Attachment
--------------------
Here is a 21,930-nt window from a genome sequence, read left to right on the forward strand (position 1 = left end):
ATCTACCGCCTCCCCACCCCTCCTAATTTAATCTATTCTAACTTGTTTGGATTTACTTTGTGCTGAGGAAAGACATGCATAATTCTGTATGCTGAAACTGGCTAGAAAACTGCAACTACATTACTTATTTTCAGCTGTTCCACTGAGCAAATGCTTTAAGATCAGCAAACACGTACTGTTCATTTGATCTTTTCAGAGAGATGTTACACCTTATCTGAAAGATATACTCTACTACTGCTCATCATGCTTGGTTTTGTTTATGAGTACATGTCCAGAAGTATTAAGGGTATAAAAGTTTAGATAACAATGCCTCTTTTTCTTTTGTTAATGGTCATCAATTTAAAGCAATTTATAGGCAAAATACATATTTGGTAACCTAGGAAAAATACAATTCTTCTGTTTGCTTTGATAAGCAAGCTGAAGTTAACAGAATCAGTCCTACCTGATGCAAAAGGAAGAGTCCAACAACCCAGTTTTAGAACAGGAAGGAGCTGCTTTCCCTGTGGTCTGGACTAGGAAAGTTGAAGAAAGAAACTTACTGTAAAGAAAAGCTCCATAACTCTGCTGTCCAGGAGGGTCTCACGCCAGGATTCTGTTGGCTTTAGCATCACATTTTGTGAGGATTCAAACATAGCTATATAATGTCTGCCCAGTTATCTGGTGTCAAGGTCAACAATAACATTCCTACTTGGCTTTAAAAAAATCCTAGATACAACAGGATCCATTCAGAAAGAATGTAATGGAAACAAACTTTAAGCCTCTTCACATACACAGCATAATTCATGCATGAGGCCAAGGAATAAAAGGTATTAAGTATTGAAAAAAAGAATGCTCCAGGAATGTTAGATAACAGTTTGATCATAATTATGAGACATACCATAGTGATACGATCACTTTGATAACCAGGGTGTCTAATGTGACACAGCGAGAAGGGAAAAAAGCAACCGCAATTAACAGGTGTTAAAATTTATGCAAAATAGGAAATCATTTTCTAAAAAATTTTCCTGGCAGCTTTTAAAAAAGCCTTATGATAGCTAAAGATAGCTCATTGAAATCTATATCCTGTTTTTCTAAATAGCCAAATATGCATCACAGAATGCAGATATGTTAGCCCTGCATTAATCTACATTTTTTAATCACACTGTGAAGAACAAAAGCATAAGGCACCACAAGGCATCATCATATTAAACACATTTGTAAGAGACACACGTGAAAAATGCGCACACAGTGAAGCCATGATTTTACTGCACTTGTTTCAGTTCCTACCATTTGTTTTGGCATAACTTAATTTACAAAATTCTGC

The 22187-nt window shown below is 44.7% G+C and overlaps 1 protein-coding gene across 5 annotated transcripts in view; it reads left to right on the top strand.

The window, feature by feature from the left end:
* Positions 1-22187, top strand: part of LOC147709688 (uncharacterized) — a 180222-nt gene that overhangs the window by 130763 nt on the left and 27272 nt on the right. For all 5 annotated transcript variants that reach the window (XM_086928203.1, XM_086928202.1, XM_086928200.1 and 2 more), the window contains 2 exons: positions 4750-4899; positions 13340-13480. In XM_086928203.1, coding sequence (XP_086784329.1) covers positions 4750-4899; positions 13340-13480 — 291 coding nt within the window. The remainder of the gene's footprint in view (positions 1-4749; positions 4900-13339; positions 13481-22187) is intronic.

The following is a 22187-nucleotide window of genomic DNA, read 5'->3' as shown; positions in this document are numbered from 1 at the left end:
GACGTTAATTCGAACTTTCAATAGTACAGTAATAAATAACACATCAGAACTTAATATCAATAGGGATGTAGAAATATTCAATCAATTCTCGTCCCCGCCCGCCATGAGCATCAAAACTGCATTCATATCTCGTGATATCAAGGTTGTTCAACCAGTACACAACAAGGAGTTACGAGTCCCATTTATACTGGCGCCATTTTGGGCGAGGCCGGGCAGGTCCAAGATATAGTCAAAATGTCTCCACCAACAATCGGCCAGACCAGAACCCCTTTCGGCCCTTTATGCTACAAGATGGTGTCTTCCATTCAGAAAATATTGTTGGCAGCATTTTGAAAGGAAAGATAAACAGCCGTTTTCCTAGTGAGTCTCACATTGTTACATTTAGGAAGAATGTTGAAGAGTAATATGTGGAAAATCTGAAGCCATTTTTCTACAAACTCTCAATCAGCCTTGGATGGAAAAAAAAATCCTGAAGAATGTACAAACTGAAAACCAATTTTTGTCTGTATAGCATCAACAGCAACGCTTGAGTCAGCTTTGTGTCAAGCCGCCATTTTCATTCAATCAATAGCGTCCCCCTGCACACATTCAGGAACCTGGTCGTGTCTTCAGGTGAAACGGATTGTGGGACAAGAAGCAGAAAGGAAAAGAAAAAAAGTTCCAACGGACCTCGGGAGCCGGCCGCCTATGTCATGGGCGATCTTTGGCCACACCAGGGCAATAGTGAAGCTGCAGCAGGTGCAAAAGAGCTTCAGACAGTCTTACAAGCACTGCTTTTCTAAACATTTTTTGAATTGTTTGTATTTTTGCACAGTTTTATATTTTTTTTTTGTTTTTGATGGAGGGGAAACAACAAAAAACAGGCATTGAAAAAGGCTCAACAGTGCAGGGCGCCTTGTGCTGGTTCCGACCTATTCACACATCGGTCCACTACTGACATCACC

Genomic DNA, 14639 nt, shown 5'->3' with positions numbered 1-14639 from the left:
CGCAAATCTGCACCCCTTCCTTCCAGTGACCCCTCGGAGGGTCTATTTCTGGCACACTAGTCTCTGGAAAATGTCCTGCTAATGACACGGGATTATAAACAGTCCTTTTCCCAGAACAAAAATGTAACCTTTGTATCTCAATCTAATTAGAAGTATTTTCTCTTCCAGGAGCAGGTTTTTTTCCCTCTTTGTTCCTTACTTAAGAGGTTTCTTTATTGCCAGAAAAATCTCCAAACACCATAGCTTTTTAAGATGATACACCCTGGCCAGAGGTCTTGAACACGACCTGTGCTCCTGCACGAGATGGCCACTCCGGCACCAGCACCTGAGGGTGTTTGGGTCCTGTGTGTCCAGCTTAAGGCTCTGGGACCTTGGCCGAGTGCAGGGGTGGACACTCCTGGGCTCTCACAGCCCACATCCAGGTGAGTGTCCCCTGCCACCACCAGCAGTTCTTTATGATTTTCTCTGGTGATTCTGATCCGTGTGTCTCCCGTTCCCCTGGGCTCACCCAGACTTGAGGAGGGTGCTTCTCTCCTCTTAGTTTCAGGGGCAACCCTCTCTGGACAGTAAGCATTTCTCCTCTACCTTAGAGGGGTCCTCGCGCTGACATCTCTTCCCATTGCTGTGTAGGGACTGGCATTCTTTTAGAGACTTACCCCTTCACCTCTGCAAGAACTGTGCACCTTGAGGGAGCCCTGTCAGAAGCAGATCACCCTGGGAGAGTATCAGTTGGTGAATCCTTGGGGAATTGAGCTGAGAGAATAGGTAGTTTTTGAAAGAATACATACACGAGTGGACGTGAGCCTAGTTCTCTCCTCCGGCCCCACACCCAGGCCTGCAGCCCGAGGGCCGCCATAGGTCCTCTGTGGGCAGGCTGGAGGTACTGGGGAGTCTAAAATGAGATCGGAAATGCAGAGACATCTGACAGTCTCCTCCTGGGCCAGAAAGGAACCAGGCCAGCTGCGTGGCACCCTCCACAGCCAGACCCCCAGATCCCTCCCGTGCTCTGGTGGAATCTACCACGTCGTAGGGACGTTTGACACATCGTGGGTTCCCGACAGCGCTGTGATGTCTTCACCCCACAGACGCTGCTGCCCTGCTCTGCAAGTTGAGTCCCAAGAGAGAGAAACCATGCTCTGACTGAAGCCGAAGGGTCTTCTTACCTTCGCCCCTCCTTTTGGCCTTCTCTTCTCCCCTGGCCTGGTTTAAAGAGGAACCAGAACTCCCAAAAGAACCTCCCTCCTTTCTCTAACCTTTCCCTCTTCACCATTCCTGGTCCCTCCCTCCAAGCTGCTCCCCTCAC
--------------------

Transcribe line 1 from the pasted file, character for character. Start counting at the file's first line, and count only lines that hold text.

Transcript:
Here is a 21,930-nt window from a genome sequence, read left to right on the forward strand (position 1 = left end):